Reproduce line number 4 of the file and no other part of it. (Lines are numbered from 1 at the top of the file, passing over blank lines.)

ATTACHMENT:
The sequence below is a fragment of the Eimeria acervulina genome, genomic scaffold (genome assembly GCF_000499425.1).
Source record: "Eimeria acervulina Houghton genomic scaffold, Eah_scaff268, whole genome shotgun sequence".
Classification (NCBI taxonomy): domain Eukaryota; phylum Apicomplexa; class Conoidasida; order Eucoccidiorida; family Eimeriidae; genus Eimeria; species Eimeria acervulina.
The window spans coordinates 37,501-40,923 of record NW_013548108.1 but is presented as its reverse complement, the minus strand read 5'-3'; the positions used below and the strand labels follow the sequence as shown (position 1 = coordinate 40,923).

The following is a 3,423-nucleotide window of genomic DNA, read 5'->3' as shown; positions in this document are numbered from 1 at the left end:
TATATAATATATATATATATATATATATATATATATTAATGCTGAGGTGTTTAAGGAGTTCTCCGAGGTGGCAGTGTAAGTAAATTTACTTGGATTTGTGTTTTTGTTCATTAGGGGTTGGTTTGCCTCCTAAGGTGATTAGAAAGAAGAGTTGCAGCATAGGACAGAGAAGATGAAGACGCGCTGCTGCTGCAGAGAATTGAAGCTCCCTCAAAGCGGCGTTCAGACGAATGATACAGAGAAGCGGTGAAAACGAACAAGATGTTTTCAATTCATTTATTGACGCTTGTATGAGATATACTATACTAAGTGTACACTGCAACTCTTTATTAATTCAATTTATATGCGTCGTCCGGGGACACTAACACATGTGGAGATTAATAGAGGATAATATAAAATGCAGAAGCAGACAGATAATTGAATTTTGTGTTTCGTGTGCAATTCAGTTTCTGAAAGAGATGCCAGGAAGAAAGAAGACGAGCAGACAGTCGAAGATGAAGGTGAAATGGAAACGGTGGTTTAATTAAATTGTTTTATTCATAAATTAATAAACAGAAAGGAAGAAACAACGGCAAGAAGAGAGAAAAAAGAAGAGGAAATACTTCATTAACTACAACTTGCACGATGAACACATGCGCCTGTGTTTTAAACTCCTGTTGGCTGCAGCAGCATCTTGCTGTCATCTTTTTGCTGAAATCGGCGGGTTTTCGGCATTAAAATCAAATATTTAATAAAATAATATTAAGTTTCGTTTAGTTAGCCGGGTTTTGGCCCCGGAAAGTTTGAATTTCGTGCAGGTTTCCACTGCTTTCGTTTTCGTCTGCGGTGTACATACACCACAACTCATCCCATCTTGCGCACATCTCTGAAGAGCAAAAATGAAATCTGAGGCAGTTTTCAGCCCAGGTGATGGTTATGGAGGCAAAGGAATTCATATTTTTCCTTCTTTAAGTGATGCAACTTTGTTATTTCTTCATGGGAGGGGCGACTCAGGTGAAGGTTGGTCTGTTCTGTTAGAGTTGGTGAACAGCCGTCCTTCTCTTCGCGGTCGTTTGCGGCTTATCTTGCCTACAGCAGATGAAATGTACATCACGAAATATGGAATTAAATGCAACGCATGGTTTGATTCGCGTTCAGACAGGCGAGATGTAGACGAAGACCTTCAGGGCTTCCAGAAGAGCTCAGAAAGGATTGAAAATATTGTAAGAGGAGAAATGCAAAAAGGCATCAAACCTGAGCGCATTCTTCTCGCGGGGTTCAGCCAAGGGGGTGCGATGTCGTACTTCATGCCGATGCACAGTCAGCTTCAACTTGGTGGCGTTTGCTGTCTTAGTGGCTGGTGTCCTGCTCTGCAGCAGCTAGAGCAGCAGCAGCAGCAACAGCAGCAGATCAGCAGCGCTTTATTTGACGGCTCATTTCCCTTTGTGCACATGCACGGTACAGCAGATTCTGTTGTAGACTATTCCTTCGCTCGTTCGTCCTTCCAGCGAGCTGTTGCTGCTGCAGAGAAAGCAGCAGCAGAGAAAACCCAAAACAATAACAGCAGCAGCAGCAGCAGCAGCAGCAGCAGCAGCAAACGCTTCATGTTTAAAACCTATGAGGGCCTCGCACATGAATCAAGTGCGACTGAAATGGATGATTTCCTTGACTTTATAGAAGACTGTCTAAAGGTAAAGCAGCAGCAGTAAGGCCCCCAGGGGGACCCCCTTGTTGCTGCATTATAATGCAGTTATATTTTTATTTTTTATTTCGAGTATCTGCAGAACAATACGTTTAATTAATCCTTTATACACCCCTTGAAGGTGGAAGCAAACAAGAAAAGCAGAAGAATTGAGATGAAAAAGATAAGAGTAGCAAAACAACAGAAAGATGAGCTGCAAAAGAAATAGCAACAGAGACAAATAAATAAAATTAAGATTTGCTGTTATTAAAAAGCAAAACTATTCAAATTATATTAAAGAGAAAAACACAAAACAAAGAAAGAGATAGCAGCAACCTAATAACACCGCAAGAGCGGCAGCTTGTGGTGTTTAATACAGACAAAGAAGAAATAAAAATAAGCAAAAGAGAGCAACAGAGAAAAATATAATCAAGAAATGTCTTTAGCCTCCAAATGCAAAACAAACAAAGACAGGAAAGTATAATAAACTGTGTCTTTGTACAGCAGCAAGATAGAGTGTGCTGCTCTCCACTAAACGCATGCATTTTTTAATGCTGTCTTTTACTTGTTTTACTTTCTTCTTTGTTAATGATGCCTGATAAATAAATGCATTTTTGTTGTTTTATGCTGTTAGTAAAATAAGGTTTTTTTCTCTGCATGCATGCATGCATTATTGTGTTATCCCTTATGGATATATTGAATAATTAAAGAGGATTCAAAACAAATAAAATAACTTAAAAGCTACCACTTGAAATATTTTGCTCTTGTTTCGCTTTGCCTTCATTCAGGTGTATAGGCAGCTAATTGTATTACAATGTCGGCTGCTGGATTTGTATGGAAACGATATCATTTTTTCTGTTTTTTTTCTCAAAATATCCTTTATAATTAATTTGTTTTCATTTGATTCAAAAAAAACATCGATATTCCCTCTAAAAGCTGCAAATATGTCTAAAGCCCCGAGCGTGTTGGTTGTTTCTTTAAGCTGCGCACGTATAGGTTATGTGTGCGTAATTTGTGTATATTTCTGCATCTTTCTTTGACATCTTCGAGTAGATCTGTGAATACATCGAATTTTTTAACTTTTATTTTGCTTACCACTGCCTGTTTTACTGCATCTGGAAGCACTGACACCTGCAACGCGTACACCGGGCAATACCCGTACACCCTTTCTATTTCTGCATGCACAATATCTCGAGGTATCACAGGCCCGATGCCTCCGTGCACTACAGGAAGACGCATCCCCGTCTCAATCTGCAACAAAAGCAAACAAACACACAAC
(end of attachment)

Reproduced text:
The window spans coordinates 37,501-40,923 of record NW_013548108.1 but is presented as its reverse complement, the minus strand read 5'-3'; the positions used below and the strand labels follow the sequence as shown (position 1 = coordinate 40,923).